All the distortions of 10 years of cheap money, debt, wealth inequality, zombie companies, negative debt… will all be further exacerbated by hapless and scared central bankers whose only solution to failure is to embark on the same cheap money train again. All under the banner to “extend the business cycle” at all costs. Never asking whether they should nor considering the consequences. But since they are not elected by the people and face zero consequences for failure, they don’t have to consider the collateral damage they inflict.

Unfortunately, the rest of us do…

Regards,

Brian Maher
Managing editor, The Daily Reckoning

The post The War of Stocks and Bonds appeared first on Daily Reckoning.

About Today’s Jobs Report…

This post About Today’s Jobs Report… appeared first on Daily Reckoning.

The May unemployment report came rolling from the United States Department of Labor this morning.

In the highly technical vernacular of the trade… it was a “miss.”

And not by a nose, not by a hair, not by a whisker.

Economists as a group divined 175,000 May jobs.

What was the actual number?

Seventy-five thousand — fully 100,000 beneath consensus — and the lousiest figure since February.

Each one of 77 Wall Street analysts — each one — heaved up a greater estimate.

But unlike February, they cannot foist blame upon winter weather or a government shutdown.

Thus our faith in experts staggers yet again… and fast approaches our faith in weathermen, crystal gazers, salesmen of pre-owned automobiles and congressmen of the United States.

But our faith in the lunacy of the existing financial system is infinitely confirmed…

Wall Street vs. Main Street

In a healthful and functioning order, the stock market is a plausible approximation of prevailing economic conditions.

A poor unemployment report should send panicked shudders through the stock market.

It indicates a wobbled economy. Rough business is likely ahead. And companies can expect a reduced profit.

Stocks should — in consequence — fall tumbling on the news.

But ours is not a healthful and functioning order. It is rather an Alice in Wonderland order.

Up is down. Down is up. Good news is bad news.

And bad news is good news…

Bad news for Main Street is good news for Wall Street, that is.

Wall Street thrives on Main Street’s bad news as doctors thrive on fractured legs… as dentists thrive on toothaches… as embalmers thrive on murders.

And this morning’s jobs report constitutes good news for Wall Street.

It merely forms additional evidence the Federal Reserve will be slashing interest rates soon.

And low interest rates are the helium that lifted stocks to such gaudy and obscene heights lo these many years.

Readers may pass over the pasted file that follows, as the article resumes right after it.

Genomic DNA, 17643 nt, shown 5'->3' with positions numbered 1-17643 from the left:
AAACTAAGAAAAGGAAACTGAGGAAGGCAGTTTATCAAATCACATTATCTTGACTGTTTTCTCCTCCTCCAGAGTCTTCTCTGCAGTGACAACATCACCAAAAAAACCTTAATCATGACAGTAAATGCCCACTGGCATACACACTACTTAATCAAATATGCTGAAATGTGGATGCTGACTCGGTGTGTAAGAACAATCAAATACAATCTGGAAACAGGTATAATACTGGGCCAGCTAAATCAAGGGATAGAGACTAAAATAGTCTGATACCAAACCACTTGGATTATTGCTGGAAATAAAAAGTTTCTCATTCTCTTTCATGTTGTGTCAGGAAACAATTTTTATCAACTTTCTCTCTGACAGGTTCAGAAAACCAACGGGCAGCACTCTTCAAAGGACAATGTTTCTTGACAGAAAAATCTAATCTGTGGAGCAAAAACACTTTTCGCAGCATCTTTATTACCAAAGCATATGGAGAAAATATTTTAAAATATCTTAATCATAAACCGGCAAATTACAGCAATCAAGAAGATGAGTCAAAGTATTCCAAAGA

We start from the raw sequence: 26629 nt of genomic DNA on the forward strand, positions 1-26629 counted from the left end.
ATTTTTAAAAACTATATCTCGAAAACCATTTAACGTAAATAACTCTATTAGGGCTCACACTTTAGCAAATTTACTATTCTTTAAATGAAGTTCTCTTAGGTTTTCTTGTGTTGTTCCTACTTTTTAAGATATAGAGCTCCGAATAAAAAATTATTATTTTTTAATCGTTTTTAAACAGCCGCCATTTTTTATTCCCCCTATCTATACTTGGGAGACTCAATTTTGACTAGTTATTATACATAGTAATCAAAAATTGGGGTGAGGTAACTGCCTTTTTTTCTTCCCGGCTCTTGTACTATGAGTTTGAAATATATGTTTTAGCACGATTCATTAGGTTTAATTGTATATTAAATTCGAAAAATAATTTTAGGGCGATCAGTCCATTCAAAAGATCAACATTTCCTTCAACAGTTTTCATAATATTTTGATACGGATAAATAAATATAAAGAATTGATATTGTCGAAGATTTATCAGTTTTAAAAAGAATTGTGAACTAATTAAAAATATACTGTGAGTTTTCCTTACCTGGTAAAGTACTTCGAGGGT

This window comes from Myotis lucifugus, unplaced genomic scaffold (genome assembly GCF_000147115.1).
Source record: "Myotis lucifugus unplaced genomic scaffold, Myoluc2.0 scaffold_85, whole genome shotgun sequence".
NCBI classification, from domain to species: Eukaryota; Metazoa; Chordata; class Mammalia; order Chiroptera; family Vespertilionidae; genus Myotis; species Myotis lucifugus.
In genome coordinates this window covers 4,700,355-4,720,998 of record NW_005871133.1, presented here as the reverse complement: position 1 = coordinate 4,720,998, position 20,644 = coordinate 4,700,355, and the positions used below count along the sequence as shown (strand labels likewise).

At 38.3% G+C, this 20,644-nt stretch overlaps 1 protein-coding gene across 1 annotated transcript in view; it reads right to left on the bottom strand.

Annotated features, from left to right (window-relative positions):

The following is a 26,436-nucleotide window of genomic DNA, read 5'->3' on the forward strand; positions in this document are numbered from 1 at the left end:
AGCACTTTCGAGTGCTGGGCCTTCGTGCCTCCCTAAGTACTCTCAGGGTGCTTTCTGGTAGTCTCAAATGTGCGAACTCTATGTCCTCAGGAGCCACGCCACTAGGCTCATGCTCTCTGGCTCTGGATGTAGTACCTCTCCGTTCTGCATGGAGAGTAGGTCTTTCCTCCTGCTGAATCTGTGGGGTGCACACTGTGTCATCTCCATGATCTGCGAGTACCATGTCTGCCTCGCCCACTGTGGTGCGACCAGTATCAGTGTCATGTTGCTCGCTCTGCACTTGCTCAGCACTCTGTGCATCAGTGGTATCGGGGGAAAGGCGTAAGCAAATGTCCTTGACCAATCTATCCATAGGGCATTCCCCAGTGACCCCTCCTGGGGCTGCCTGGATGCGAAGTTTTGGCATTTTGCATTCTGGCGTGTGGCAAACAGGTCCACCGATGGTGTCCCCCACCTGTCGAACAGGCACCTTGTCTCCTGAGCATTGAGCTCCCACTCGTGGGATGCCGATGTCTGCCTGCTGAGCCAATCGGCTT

Stocks Soar on Today’s Weak Jobs Report

The Dow Jones was so heavily floored by this morning’s jobs report it went up 300 points by 11 a.m.

The other major indexes were similarly flabbergasted.

The S&P was up 35 points and the Nasdaq up 130 by the same 11 a.m.

All three indexes composed themselves somewhat by day’s end.

The Dow Jones ended the day 263 points in green territory. The S&P gained 30 points, while the Nasdaq added 126.

Yet as we documented Wednesday, the economy is going backward… and recessionary warnings flash in all directions.

Meantime, all reasonable estimates place second-quarter GDP growth under 2%.

But because the Federal Reserve promises yet additional levitating gases, the stock market has record heights once again in view.

“The Disconnect Between the Economy and Stocks is at Record Highs”

Thus the gentlemen of Zero Hedge declare, “The disconnect between the economy and stocks is at record highs.”

JJ Kinahan — chief market strategist at TD Ameritrade — here affirms the “bad news is good news” theory:

The market’s got a conundrum here. That’s a bad report. Just on the report itself, I think people would want to sell the market. However, the fact that it really makes the case for a rate cut, I think is why you’re seeing the market hang in there.

Affirms Mike Loewengart — vice president of investment strategy at E-Trade:

This is the type of [jobs report] the doves will really take to as it supports the argument for cutting rates beyond politics or trade issues…

Luke Tilley, chief economist at Wilmington Trust, adds:

I think that this is a true slowdown in hiring right now… The market signals are obviously screaming for the Fed to reduce rates.

Wall Street has Jerome Powell by the ear.

When Wall Street screams for lower interest rates, lower interest rates it will have.

Odds of Rate Cuts Approach 100%

The market presently gives 84% odds that the Federal Reserve will cut rates at least 25 basis points by July. By September those odds increase to 95%.